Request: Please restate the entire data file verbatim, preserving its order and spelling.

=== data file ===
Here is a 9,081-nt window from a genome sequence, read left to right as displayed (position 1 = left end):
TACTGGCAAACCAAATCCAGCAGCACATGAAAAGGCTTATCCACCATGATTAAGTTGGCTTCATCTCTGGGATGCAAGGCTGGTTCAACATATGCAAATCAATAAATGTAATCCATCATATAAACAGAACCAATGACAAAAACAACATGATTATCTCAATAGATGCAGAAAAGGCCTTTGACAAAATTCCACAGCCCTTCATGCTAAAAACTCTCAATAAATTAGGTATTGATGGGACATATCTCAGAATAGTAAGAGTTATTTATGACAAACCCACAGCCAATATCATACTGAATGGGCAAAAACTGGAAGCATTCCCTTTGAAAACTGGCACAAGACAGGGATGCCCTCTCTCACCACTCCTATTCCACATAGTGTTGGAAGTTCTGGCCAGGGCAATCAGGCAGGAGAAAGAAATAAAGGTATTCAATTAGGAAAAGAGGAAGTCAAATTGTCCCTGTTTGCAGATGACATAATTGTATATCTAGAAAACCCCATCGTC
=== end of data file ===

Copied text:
Here is a 9,081-nt window from a genome sequence, read left to right as displayed (position 1 = left end):
TACTGGCAAACCAAATCCAGCAGCACATGAAAAGGCTTATCCACCATGATTAAGTTGGCTTCATCTCTGGGATGCAAGGCTGGTTCAACATATGCAAATCAATAAATGTAATCCATCATATAAACAGAACCAATGACAAAAACAACATGATTATCTCAATAGATGCAGAAAAGGCCTTTGACAAAATTCCACAGCCCTTCATGCTAAAAACTCTCAATAAATTAGGTATTGATGGGACATATCTCAGAATAGTAAGAGTTATTTATGACAAACCCACAGCCAATATCATACTGAATGGGCAAAAACTGGAAGCATTCCCTTTGAAAACTGGCACAAGACAGGGATGCCCTCTCTCACCACTCCTATTCCACATAGTGTTGGAAGTTCTGGCCAGGGCAATCAGGCAGGAGAAAGAAATAAAGGTATTCAATTAGGAAAAGAGGAAGTCAAATTGTCCCTGTTTGCAGATGACATAATTGTATATCTAGAAAACCCCATCGTC